The latest Go-playing achievement

In the ancient Chinese game of Go, players place black and white beads on a 19×19 grid. The game is notoriously complicated, with strategies that can only be described in vague, subjective terms. For these reasons, in spite of advances such as the Deep Blue chess-playing program and even the Watson Jeopardy!-playing program, many observers did not expect Go-playing computer programs to be able to beat the best human players for many years.

Thus it was with considerable surprise when in March 2016, a computer program named AlphaGo, developed by researchers working for DeepMind, a subsidiary of Alphabet (Google’s parent company), defeated Lee Se-dol, a South Korean Go master 4-1 in a 5-game tournament. Not resting on laurels, the DeepMind researchers further enhanced their program, and then, on 23 May 2017, defeated Ke Jie, a 19-year-old Chinese Go master thought to be the world’s best human Go player.

In developing the program that defeated Lee and Ke, DeepMind researchers fed their program 100,000 top amateur games and “taught” it to imitate what it observed. Then they had the program play itself and learn from the results, slowly increasing its skill.

In the latest development, the new program, called AlphaGo Zero, bypassed the first step. The DeepMind researchers merely programmed the rules of Go, with a simple reward function that rewarded games won, and had it play games against itself. Initially, the program merely scattered pieces seemingly at random across the board. But it quickly got better at evaluating board positions, and substantially increased its level of skill.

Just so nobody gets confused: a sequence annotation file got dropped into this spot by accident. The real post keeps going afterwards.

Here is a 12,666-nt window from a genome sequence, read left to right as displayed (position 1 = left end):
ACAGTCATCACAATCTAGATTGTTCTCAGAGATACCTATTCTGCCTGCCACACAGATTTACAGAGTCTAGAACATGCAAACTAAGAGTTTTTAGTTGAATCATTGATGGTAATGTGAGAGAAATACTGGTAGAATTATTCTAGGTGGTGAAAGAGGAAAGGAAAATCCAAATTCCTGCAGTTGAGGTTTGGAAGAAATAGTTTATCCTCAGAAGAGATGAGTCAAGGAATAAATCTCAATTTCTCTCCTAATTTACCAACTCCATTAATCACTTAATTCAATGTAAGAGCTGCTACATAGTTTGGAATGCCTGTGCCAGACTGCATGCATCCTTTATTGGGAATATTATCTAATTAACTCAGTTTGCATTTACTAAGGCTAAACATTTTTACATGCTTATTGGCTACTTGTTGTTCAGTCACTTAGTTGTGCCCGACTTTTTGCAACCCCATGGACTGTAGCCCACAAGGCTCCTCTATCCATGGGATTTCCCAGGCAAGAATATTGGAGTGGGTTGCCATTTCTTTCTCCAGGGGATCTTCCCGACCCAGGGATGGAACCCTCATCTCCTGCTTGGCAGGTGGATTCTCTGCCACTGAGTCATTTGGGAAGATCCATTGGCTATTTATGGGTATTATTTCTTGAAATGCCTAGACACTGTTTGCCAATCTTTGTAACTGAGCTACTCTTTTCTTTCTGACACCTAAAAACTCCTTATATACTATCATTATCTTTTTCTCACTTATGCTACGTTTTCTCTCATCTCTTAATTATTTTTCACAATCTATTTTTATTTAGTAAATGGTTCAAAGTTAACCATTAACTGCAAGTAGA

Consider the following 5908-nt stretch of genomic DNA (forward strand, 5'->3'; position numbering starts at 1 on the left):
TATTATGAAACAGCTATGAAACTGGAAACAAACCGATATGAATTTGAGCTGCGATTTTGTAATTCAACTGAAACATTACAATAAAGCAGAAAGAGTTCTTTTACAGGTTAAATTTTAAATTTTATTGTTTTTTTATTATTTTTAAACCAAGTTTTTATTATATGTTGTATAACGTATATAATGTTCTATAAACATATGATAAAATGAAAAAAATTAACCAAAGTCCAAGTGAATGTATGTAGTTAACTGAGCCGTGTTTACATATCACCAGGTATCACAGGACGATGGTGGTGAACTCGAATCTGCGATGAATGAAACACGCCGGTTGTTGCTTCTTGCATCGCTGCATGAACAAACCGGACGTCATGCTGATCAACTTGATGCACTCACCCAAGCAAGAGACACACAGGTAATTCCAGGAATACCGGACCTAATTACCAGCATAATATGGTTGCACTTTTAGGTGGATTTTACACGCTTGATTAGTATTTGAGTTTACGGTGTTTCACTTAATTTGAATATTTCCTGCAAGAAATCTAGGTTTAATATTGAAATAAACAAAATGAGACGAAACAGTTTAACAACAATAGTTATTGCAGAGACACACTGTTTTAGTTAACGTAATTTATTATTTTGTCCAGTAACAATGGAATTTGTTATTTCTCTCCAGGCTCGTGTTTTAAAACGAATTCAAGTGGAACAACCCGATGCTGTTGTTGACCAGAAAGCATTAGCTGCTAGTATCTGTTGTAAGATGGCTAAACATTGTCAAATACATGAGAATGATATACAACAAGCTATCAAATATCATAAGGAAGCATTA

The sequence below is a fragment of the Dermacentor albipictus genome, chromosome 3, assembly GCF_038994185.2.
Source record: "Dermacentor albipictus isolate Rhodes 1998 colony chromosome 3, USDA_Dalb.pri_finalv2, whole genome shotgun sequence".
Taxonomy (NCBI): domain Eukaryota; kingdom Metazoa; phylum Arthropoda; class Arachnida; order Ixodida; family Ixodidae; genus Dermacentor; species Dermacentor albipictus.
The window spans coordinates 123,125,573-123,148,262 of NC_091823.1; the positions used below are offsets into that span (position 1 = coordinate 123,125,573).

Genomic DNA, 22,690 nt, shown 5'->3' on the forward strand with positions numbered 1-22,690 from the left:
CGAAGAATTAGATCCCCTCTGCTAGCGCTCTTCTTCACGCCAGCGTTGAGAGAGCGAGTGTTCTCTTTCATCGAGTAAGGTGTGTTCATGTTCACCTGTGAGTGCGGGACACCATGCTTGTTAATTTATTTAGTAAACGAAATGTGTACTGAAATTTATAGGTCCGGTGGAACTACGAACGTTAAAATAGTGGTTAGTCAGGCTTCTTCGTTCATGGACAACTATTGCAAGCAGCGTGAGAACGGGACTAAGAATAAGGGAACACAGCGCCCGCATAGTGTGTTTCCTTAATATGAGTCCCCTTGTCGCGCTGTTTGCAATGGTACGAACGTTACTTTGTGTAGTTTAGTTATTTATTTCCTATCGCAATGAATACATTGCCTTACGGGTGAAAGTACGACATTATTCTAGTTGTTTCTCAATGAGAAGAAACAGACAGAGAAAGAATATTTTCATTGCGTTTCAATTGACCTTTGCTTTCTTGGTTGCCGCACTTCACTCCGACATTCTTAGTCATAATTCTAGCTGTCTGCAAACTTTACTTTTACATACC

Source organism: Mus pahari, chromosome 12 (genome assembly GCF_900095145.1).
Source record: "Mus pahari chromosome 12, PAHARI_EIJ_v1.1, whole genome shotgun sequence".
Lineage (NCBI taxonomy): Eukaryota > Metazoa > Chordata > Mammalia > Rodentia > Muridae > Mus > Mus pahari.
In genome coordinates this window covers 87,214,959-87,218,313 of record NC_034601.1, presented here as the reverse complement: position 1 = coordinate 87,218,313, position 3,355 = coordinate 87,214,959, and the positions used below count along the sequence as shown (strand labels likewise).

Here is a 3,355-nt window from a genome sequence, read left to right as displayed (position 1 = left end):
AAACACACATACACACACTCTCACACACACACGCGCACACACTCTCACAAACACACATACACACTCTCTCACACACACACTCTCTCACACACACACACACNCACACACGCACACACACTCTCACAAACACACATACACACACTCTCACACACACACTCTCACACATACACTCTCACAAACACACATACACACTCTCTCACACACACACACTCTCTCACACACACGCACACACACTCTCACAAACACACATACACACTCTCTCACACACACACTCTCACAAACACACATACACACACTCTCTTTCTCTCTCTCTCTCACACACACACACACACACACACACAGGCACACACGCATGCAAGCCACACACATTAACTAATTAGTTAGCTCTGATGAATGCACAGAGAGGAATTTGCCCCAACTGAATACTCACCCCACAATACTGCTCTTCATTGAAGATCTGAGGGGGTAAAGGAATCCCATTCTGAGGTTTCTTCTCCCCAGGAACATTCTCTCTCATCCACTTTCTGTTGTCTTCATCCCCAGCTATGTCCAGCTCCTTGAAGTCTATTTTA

Interestingly, along the way the program rediscovered many basic elements of Go strategies used by human players, including anticipating its opponent’s probable next moves. But unshackled from the experience of humans, it then developed new complex strategies never before seen in human Go games.

After just three days of training and 4.9 million training games (with the program playing against itself), the AlphaGo Zero program had advanced to the point that it defeated the earlier version of the program 100 games to zero.

Skill at Go (and several other games) is quantified by the Elo rating, which is based on the record of their past games. Lee’s rating is 3526, while Ke’s rating is 3661. After 40 days of training, AlphaGo Zero’s Elo rating was over 5000. Thus AlphaGo Zero was as far ahead of Ke as Ke is ahead of a good amateur player.